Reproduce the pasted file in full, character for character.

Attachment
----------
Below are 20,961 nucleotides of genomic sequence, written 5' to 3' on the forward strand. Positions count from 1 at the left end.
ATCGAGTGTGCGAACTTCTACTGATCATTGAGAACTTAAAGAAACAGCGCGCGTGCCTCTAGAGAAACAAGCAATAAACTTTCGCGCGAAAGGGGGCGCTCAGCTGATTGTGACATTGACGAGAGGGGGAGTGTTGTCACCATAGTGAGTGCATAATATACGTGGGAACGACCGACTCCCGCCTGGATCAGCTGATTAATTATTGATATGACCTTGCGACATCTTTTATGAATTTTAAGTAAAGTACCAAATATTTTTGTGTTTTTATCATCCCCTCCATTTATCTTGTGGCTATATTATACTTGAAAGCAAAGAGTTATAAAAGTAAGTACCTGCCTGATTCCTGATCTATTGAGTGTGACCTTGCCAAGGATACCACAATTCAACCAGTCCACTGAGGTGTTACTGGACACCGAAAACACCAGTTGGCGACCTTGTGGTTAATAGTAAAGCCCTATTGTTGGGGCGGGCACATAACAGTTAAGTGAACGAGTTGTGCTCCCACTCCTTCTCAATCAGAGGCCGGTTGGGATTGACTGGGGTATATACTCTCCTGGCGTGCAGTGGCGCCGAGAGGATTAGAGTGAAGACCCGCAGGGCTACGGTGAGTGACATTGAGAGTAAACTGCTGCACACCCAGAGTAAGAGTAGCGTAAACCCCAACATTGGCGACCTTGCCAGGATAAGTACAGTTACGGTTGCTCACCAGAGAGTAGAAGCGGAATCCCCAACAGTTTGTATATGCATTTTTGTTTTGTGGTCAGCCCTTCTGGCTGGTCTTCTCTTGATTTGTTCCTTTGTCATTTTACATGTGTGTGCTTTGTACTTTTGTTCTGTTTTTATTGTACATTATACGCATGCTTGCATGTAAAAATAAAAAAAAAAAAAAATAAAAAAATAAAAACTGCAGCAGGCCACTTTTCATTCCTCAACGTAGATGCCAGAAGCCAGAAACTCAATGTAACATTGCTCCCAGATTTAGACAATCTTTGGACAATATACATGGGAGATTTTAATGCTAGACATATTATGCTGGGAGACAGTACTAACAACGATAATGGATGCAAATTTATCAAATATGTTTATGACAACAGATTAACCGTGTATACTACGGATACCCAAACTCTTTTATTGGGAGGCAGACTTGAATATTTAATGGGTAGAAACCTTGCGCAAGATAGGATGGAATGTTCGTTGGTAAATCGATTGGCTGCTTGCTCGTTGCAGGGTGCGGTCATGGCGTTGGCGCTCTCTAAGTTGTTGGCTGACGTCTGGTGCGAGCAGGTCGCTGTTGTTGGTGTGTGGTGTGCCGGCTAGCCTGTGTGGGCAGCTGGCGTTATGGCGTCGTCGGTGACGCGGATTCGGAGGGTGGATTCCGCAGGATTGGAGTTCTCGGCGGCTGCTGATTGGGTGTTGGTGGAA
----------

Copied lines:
Below are 20,961 nucleotides of genomic sequence, written 5' to 3' on the forward strand. Positions count from 1 at the left end.
ATCGAGTGTGCGAACTTCTACTGATCATTGAGAACTTAAAGAAACAGCGCGCGTGCCTCTAGAGAAACAAGCAATAAACTTTCGCGCGAAAGGGGGCGCTCAGCTGATTGTGACATTGACGAGAGGGGGAGTGTTGTCACCATAGTGAGTGCATAATATACGTGGGAACGACCGACTCCCGCCTGGATCAGCTGATTAATTATTGATATGACCTTGCGACATCTTTTATGAATTTTAAGTAAAGTACCAAATATTTTTGTGTTTTTATCATCCCCTCCATTTATCTTGTGGCTATATTATACTTGAAAGCAAAGAGTTATAAAAGTAAGTACCTGCCTGATTCCTGATCTATTGAGTGTGACCTTGCCAAGGATACCACAATTCAACCAGTCCACTGAGGTGTTACTGGACACCGAAAACACCAGTTGGCGACCTTGTGGTTAATAGTAAAGCCCTATTGTTGGGGCGGGCACATAACAGTTAAGTGAACGAGTTGTGCTCCCACTCCTTCTCAATCAGAGGCCGGTTGGGATTGACTGGGGTATATACTCTCCTGGCGTGCAGTGGCGCCGAGAGGATTAGAGTGAAGACCCGCAGGGCTACGGTGAGTGACATTGAGAGTAAACTGCTGCACACCCAGAGTAAGAGTAGCGTAAACCCCAACATTGGCGACCTTGCCAGGATAAGTACAGTTACGGTTGCTCACCAGAGAGTAGAAGCGGAATCCCCAACAGTTTGTATATGCATTTTTGTTTTGTGGTCAGCCCTTCTGGCTGGTCTTCTCTTGATTTGTTCCTTTGTCATTTTACATGTGTGTGCTTTGTACTTTTGTTCTGTTTTTATTGTACATTATACGCATGCTTGCATGTAAAAATAAAAAAAAAAAAAAATAAAAAAATAAAAACTGCAGCAGGCCACTTTTCATTCCTCAACGTAGATGCCAGAAGCCAGAAACTCAATGTAACATTGCTCCCAGATTTAGACAATCTTTGGACAATATACATGGGAGATTTTAATGCTAGACATATTATGCTGGGAGACAGTACTAACAACGATAATGGATGCAAATTTATCAAATATGTTTATGACAACAGATTAACCGTGTATACTACGGATACCCAAACTCTTTTATTGGGAGGCAGACTTGAATATTTAATGGGTAGAAACCTTGCGCAAGATAGGATGGAATGTTCGTTGGTAAATCGATTGGCTGCTTGCTCGTTGCAGGGTGCGGTCATGGCGTTGGCGCTCTCTAAGTTGTTGGCTGACGTCTGGTGCGAGCAGGTCGCTGTTGTTGGTGTGTGGTGTGCCGGCTAGCCTGTGTGGGCAGCTGGCGTTATGGCGTCGTCGGTGACGCGGATTCGGAGGGTGGATTCCGCAGGATTGGAGTTCTCGGCGGCTGCTGATTGGGTGTTGGTGGAA